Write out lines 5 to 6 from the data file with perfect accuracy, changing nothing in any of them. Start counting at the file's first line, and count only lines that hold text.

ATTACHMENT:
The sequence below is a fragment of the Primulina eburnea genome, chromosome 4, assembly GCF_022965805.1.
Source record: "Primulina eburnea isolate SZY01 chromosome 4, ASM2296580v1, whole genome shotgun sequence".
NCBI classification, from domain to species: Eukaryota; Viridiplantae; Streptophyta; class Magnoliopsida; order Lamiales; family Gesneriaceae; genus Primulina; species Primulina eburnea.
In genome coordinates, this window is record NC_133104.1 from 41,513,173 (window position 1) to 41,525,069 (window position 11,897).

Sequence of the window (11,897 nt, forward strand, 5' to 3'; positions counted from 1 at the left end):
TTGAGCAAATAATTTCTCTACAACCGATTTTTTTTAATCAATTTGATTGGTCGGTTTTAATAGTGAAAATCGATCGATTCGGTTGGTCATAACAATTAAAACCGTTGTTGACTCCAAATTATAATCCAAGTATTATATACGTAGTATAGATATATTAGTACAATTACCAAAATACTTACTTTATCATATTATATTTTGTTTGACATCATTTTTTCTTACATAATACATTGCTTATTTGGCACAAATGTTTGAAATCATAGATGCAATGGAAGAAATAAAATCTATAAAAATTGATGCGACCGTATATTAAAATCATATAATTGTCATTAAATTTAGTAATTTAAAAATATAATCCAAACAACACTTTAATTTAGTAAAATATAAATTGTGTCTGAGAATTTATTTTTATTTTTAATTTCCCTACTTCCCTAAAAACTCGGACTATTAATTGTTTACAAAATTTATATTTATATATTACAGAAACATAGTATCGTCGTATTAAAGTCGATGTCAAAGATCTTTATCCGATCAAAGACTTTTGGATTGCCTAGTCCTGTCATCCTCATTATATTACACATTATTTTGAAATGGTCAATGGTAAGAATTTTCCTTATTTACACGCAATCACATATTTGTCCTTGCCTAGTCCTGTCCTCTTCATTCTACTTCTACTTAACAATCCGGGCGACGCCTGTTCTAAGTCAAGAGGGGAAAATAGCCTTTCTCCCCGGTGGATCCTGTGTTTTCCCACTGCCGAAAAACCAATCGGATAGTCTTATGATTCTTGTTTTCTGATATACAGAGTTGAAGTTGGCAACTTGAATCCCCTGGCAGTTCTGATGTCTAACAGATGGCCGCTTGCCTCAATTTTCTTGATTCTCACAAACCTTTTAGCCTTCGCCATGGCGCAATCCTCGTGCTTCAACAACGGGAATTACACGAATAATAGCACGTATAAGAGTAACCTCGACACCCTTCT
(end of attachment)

Sequence of the window (11,897 nt, forward strand, 5' to 3'; positions counted from 1 at the left end):
TTGAGCAAATAATTTCTCTACAACCGATTTTTTTTAATCAATTTGATTGGTCGGTTTTAATAGTGAAAATCGATCGATTCGGTTGGTCATAACAATTAAAACCGTTGTTGACTCCAAATTATAATCCAAGTATTATATACGTAGTATAGATATATTAGTACAATTACCAAAATACTTACTTTATCATATTATATTTTGTTTGACATCATTTTTTCTTACATAATACATTGCTTATTTGGCACAAATGTTTGAAATCATAGATGCAATGGAAGAAATAAAATCTATAAAAATTGATGCGACCGTATATTAAAATCATATAATTGTCATTAAATTTAGTAATTTAAAAATATAATCCAAACAACACTTTAATTTAGTAAAATATAAATTGTGTCTGAGAATTTATTTTTATTTTTAATTTCCCTACTTCCCTAAAAACTCGGACTATTAATTGTTTACAAAATTTATATTTATATATTACAGAAACATAGTATCGTCGTATTAAAGTCGATGTCAAAGATCTTTATCCGATCAAAGACTTTTGGATTGCCTAGTCCTGTCATCCTCATTATATTACACATTATTTTGAAATGGTCAATGGTAAGAATTTTCCTTATTTACACGCAATCACATATTTGTCCTTGCCTAGTCCTGTCCTCTTCATTCTACTTCTACTTAACAATCCGGGCGACGCCTGTTCTAAGTCAAGAGGGGAAAATAGCCTTTCTCCCCGGTGGATCCTGTGTTTTCCCACTGCCGAAAAACCAATCGGATAGTCTTATGATTCTTGTTTTCTGATATACAGAGTTGAAGTTGGCAACTTGAATCCCCTGGCAGTTCTGATGTCTAACAGATGGCCGCTTGCCTCAATTTTCTTGATTCTCACAAACCTTTTAGCCTTCGCCATGGCGCAATCCTCGTGCTTCAACAACGGGAATTACACGAATAATAGCACGTATAAGAGTAACCTCGACACCCTTCT